“Please avail yourself,” Pepper said, shrugging and gesturing to the basement. “He programmed your access years ago.”

“Sub-basement, I knew it!” Clint crowed, as he headed towards Laura, who was waiting with the kids in the car. Together with Strange and a few others, they were the last contingent to leave. 

Steve felt wrong-footed, staying behind with the people who Tony was closest to. Who had never stood against him, never left him. 

Rhodes handed him a beer. “I know it doesn’t do much for you, but.”

“Thanks.” He took a sip. He didn’t love beer, but he appreciated the gesture. “What’re your plans, now?”

“Now? I’m on vacation. Gonna help Pepper with some paperwork, and probably just hang out for a while, keep her and the kid company. This house is gorgeous, but it’s far from civilization. Doesn’t seem right to make it lonelier than it already is.” Rhodes cut a glance at him. “You could stick around for a while too, you know. House is big enough, and eventually Bruce is gonna call you back.”

“You’re so sure it’s gonna be me,” Steve remarked.

“Well,” Rhodes drawled, “Isn’t it? Thor’s got his people to care for, and Nebula and the others are headed back to space. Clint’s retiring for the eighth time. I could go, but I’ve got shit to do.”

“And I don’t have family to come home to,” Steve murmured. 

“That’s...patently untrue,” Rhodes said, after a weighted pause. “And I’m pretty sure if Barnes heard you talk like that, he’d whoop your ass.”

Steve looked away. 

“I didn’t plan anything for dinner, I figured everyone would be nibbling all day, is that all right?” Pepper asked, sidling up. She’d ditched her black high heels and remained in stocking feet, but her shoulders were straight and her eyes were clear. 

“Course. We’ll raid the pantry if we get peckish, right Cap?”

“Don’t worry about us,” Steve agreed quickly. “I can...make breakfast tomorrow?”

“Can you?” Pepper said, cocking an eyebrow at him.

“I won’t set anything on fire, promise.”

“If it’s too good, we may have to keep you on,” she warned. “I don’t cook as a matter of both skill and principle.”

“Risk I’m willing to take,” he answered, shifting a little. 

“Good.” Her smile was crooked but warm. “I’ve put you upstairs at the end of the hall. Let me know if you need anything. It’s early, but I think I’m going to put Morgan to bed and call it a day.” She kissed Rhodes on the cheek. “Thanks.”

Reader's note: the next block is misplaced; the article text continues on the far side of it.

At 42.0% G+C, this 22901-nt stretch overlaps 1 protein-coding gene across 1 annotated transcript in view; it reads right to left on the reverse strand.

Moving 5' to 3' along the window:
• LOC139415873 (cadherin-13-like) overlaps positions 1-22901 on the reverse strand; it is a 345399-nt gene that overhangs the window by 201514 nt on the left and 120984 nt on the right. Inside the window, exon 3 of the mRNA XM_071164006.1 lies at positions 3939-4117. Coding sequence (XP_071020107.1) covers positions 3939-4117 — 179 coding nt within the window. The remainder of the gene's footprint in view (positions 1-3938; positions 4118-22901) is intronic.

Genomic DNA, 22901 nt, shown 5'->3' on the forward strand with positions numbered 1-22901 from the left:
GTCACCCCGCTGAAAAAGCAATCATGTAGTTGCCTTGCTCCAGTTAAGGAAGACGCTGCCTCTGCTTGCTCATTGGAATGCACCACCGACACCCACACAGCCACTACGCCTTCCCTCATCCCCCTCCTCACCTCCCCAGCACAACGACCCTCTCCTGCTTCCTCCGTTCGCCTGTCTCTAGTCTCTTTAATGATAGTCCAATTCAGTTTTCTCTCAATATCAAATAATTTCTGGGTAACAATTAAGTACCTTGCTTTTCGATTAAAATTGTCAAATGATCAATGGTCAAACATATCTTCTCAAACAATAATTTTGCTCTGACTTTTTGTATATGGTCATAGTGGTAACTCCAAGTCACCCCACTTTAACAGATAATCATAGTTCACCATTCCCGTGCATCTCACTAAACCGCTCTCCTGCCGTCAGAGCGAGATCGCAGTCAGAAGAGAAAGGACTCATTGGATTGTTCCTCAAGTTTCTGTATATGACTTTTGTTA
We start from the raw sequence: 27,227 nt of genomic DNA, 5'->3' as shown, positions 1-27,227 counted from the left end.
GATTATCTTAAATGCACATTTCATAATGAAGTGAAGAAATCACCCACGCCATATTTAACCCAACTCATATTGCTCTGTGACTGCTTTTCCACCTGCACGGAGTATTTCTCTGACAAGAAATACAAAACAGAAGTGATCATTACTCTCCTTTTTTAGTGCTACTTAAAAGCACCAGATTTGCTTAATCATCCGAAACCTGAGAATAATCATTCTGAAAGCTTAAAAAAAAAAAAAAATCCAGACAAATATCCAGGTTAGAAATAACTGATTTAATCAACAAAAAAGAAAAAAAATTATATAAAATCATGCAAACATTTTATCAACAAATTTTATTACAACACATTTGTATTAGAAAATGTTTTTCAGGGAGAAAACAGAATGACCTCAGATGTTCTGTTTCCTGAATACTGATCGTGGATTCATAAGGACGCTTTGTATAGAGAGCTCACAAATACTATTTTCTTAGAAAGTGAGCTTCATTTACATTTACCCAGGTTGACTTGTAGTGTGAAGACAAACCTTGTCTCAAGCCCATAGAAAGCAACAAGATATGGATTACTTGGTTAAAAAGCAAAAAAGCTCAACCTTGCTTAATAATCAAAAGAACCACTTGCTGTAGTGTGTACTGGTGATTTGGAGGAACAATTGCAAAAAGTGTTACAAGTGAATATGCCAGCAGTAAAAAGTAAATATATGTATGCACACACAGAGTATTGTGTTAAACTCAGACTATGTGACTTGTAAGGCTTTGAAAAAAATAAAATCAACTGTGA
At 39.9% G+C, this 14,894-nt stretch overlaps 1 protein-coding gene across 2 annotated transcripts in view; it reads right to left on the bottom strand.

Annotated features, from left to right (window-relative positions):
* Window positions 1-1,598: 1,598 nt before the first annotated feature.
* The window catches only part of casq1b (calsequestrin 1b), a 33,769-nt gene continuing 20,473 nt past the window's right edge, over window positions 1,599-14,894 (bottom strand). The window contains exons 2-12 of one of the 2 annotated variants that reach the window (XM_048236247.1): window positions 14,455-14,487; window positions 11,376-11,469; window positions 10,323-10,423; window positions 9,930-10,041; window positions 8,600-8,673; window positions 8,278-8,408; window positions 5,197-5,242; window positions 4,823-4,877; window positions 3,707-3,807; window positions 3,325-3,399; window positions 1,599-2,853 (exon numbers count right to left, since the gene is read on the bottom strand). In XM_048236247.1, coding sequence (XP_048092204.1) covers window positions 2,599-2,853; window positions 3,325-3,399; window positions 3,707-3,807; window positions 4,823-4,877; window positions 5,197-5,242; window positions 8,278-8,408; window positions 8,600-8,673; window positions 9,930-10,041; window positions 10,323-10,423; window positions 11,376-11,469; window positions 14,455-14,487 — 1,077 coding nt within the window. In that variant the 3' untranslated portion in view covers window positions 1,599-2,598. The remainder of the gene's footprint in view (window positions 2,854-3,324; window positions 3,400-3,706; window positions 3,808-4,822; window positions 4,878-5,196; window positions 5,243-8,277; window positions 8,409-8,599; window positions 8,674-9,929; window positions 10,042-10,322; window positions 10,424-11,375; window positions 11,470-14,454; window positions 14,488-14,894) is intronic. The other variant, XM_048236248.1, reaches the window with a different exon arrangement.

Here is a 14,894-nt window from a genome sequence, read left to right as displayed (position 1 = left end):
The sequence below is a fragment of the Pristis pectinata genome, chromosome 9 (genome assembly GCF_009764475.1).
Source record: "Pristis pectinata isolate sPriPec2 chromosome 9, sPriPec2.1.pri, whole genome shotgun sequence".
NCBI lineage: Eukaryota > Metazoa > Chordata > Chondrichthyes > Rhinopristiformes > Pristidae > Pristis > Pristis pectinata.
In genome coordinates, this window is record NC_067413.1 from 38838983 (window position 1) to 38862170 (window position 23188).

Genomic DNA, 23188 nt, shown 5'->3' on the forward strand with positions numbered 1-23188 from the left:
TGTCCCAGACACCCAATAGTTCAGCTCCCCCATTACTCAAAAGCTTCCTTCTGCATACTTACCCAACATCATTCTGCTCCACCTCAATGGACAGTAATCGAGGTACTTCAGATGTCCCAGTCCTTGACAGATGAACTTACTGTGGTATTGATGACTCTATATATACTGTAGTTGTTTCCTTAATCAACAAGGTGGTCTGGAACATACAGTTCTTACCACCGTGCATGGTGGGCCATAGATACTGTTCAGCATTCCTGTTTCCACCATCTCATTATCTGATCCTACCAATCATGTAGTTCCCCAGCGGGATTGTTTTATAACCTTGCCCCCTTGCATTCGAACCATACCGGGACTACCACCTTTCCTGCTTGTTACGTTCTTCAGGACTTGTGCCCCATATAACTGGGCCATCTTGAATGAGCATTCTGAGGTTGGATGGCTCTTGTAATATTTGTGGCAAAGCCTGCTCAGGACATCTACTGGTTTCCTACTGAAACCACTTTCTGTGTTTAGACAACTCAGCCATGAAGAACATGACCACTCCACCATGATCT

“Any time, Pepper, you know that,” Rhodes said, and pulled her into a hug that she returned easily and hard, tucking her face in his shoulder. Steve averted his eyes, and was startled when, after a minute, he felt a kiss land on his cheek as well. 

“Thanks for staying, Steve,” Pepper said, patting his shoulder. “Good night.”

“Night,” he echoed, staring after her as she ascended the stairs. 

“Come on,” Rhodes said, after a moment. “I’ll show you where the towels are.”


As promised, Steve made breakfast the next day. There was bacon involved, which bought Morgan’s automatic affections. 

“The lipids make our tongues go ‘mmm’!” she announced. “It’s evolution!”

If he wasn’t careful, Steve was going to get very attached. As it was, he doled out an extra strip for her, much to her wordless, sparkling delight. 

“So, uh,” Bruce said, “I need to bring some stuff up from the basement, and the Hulk can’t fit through the door. Could you give me a hand, Steve?”

“Sure. Whatever you need.”

“Jim and I are going to do some organizing upstairs, but call us if you need anything,” Pepper said, munching on toast. “I have the suit available if you need any extra heavy lifting done, too.”

“Admit it,” Rhodes said, elbowing her, “You like driving it.”

She flushed, her eyes moist at the corners. “Of course I do. He designed it—it’s perfect.”

“I never had a uniform fit half as well as when he made it,” Steve blurted out, and then immediately looked down at his plate. “The SHIELD versions were awful, they fit strangely in random places. But the ones from him were always just right.”

“Had an eye for detail,” Happy grunted, digging into his eggs. 

“Eye for your ass, more like,” Rhodes added. “Sorry, Cap, but it’s true.”

Bruce did a spit-take into his orange juice. Pepper made a very unladylike snorting noise and slapped Rhodes’s bicep. “Jim!” 

“What? I’m just saying!”

“I’m so glad,” Steve said with all the dignity he could muster, beet red to his ears even as something clenched in his chest, “that at least he appreciated me for something.